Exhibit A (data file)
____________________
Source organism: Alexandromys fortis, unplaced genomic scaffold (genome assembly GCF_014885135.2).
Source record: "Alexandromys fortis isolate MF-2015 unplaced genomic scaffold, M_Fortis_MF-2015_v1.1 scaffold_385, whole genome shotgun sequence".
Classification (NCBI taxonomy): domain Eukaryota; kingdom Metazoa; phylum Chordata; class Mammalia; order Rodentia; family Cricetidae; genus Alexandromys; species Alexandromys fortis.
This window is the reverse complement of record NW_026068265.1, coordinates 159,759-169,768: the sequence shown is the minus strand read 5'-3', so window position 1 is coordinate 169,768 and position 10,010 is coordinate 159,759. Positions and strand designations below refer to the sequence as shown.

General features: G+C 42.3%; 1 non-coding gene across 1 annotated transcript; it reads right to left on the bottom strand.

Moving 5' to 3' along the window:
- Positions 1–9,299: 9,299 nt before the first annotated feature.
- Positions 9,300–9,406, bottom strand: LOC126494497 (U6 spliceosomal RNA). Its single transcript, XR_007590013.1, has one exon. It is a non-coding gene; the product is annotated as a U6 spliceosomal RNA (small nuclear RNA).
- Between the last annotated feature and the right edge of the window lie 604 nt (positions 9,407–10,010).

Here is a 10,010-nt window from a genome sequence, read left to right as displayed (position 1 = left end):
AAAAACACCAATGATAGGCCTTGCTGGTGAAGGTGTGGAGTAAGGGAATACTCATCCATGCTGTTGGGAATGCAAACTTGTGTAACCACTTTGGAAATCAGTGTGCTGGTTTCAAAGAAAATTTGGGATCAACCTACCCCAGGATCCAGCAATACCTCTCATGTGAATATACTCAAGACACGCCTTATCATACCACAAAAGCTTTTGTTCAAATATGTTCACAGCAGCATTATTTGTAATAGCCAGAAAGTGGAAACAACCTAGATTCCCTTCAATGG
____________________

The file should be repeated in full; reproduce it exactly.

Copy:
Source organism: Alexandromys fortis, unplaced genomic scaffold (genome assembly GCF_014885135.2).
Source record: "Alexandromys fortis isolate MF-2015 unplaced genomic scaffold, M_Fortis_MF-2015_v1.1 scaffold_385, whole genome shotgun sequence".
Classification (NCBI taxonomy): domain Eukaryota; kingdom Metazoa; phylum Chordata; class Mammalia; order Rodentia; family Cricetidae; genus Alexandromys; species Alexandromys fortis.
This window is the reverse complement of record NW_026068265.1, coordinates 159,759-169,768: the sequence shown is the minus strand read 5'-3', so window position 1 is coordinate 169,768 and position 10,010 is coordinate 159,759. Positions and strand designations below refer to the sequence as shown.

General features: G+C 42.3%; 1 non-coding gene across 1 annotated transcript; it reads right to left on the bottom strand.

Moving 5' to 3' along the window:
- Positions 1–9,299: 9,299 nt before the first annotated feature.
- Positions 9,300–9,406, bottom strand: LOC126494497 (U6 spliceosomal RNA). Its single transcript, XR_007590013.1, has one exon. It is a non-coding gene; the product is annotated as a U6 spliceosomal RNA (small nuclear RNA).
- Between the last annotated feature and the right edge of the window lie 604 nt (positions 9,407–10,010).

Here is a 10,010-nt window from a genome sequence, read left to right as displayed (position 1 = left end):
AAAAACACCAATGATAGGCCTTGCTGGTGAAGGTGTGGAGTAAGGGAATACTCATCCATGCTGTTGGGAATGCAAACTTGTGTAACCACTTTGGAAATCAGTGTGCTGGTTTCAAAGAAAATTTGGGATCAACCTACCCCAGGATCCAGCAATACCTCTCATGTGAATATACTCAAGACACGCCTTATCATACCACAAAAGCTTTTGTTCAAATATGTTCACAGCAGCATTATTTGTAATAGCCAGAAAGTGGAAACAACCTAGATTCCCTTCAATGG